James 2: 14 – 26
What good is it, my brothers and sisters, if someone claims to have faith but has no deeds? Can such faith save them? Suppose a brother or a sister is without clothes and daily food. If one of you says to them, “Go in peace; keep warm and well fed,” but does nothing about their physical needs, what good is it? In the same way, faith by itself, if it is not accompanied by action, is dead.
But someone will say, “You have faith; I have deeds.”
Show me your faith without deeds, and I will show you my faith by my deeds. You believe that there is one God. Good! Even the demons believe that—and shudder.
You foolish person, do you want evidence that faith without deeds is useless. Was not our father Abraham considered righteous for what he did when he offered his son Isaac on the altar? You see that his faith and his actions were working together, and his faith was made complete by what he did. And the scripture was fulfilled that says, “Abraham believed God, and it was credited to him as righteousness,” and he was called God’s friend. You see that a person is considered righteous by what they do and not by faith alone.
In the same way, was not even Rahab the prostitute considered righteous for what she did when she gave lodging to the spies and sent them off in a different direction? As the body without the spirit is dead, so faith without deeds is dead.
This passage, famously, enraged Luther who felt that it undermined his insistence that faith is all that is required for our salvation. Calling the letter an “Epistle of Straw” he considered removing it from the Bible! Of course this was something of an own goal as it allowed the Catholics to point out he was hypocritical given his insistence on the primacy of Scripture as a source for theology!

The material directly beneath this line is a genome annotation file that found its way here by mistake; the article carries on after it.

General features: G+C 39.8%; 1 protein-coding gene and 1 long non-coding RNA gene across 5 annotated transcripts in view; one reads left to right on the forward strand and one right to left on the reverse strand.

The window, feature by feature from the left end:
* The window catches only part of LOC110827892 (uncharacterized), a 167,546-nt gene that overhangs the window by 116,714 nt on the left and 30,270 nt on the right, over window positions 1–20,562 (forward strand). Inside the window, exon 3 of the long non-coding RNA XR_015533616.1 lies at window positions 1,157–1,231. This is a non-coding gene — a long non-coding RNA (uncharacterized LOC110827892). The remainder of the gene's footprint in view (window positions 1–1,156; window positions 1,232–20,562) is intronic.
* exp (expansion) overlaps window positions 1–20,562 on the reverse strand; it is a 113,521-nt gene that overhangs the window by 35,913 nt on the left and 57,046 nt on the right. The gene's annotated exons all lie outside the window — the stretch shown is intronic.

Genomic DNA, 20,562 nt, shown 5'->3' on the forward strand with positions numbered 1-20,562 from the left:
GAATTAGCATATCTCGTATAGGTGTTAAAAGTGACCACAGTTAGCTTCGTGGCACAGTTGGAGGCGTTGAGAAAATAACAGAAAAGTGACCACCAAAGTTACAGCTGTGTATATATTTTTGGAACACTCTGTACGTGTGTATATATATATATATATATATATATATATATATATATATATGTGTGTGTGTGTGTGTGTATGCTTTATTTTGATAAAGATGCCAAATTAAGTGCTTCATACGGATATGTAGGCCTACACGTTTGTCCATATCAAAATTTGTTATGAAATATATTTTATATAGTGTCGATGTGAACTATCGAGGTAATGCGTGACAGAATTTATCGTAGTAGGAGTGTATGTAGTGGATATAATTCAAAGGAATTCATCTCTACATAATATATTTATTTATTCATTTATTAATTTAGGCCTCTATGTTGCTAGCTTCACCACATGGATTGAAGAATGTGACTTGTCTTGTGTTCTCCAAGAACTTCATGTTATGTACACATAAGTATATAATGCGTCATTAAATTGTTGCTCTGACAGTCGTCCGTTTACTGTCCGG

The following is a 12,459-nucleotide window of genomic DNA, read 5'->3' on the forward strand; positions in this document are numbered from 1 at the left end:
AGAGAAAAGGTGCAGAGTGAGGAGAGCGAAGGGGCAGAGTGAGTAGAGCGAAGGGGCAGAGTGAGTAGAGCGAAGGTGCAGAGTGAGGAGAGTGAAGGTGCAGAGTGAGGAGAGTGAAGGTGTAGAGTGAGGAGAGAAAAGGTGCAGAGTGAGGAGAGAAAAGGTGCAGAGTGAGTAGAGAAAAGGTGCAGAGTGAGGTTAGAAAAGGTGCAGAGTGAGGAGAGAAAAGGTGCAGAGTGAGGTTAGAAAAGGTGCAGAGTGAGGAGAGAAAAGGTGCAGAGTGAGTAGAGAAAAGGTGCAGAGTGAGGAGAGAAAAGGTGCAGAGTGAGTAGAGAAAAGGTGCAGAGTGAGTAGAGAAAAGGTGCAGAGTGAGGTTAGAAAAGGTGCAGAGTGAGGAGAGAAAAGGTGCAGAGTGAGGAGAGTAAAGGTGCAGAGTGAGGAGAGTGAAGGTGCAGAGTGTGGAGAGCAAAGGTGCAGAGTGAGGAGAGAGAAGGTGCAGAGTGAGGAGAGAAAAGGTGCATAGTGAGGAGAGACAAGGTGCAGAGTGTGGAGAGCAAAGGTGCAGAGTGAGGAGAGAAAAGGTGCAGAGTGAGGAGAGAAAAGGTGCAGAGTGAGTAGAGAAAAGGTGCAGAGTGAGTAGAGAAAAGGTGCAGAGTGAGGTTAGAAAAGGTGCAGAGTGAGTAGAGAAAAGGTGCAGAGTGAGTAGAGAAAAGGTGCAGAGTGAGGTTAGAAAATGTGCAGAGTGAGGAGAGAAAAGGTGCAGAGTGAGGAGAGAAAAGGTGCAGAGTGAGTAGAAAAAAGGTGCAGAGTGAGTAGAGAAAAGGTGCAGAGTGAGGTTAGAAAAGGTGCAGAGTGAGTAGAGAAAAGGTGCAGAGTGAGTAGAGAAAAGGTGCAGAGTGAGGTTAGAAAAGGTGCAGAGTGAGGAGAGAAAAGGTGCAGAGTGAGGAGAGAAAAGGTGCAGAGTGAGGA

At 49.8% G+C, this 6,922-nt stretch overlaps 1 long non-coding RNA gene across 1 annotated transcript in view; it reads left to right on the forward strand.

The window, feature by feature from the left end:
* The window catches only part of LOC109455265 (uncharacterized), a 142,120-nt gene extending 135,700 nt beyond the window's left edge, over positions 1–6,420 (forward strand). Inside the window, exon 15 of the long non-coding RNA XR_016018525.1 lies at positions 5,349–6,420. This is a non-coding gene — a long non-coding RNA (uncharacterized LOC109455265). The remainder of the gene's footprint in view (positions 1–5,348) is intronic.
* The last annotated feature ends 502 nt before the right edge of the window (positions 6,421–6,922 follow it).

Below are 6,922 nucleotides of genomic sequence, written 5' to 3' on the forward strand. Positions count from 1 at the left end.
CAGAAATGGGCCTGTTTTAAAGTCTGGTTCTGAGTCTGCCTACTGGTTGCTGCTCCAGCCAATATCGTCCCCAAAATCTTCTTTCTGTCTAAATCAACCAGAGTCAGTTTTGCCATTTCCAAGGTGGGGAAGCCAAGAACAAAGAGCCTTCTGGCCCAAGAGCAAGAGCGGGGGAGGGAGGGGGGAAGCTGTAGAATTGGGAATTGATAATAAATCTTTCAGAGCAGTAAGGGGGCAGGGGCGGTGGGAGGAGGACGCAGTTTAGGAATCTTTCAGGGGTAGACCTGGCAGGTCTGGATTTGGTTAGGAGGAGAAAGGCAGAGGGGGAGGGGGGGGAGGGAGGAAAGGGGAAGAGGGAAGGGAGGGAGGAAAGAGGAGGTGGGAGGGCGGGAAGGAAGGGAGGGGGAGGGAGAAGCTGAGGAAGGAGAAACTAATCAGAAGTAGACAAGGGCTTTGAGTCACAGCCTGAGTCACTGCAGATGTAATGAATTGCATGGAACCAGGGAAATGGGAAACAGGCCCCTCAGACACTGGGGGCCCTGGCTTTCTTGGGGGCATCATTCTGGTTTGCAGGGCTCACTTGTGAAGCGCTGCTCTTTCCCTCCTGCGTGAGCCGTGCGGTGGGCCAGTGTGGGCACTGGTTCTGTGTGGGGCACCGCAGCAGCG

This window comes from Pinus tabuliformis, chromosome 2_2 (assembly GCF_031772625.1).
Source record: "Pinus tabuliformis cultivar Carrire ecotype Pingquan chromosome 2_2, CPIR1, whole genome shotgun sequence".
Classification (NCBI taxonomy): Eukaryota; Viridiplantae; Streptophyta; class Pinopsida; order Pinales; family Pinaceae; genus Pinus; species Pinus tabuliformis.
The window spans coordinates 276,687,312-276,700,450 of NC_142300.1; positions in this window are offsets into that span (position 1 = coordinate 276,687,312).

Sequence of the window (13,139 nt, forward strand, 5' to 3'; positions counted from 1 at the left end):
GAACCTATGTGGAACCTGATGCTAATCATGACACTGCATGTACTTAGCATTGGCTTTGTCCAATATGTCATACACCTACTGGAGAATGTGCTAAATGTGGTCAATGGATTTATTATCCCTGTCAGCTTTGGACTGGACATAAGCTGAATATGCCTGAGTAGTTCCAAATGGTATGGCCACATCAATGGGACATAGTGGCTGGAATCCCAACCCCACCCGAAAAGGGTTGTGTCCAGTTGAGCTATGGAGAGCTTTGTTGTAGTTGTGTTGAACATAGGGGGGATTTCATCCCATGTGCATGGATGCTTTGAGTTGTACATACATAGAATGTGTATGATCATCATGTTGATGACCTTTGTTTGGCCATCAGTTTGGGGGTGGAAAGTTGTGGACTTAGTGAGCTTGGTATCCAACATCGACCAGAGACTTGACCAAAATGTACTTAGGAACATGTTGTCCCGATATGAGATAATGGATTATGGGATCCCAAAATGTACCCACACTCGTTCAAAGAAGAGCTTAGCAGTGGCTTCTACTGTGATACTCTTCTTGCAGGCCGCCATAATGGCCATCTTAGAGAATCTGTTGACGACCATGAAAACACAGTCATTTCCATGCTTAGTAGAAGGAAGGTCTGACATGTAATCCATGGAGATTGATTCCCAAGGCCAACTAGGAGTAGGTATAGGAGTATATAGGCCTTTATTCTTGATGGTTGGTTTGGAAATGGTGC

The debates of the 16th Century seem to still be with us as Christians continue to argue about if we cooperate in our own salvation by working with God’s Spirit or if our salvation is completely a matter for God’s sovereign will.
Strangely, people in our wider culture are really not at all interested in this dichotomy – nor, it seems, is James who sees faith and works as being two sides of the same coin. It’s all too easy to be smug and announce that we don’t need to do anything good as we can’t earn our salvation and then to give an appalling witness to others as our lives continue to be as selfish and self-centred as before we became Christians. It is also all too easy to act as if we have to earn our salvation in a culture where we are fed the poisonous lie that we can have anything we want if we work hard enough.
Systems and forces shape our culture, our lives, and our futures. We can’t break free from these systems and forces until the world is turned around. Proclaiming that we can be set free by One greater than those systems and forces is counter cultural – especially when we say we cannot earn such freedom. Yet, our response, once set free, is not to be smug but to act as free people who live and act in loving free ways.
before the ages you chose us to bear fruit that will last.
In your good time you created us in your image
and, despite our flaws and imperfections, you work your purpose out through us.
Help us to trust in you
and show, through our lives, that our faith in you is justified.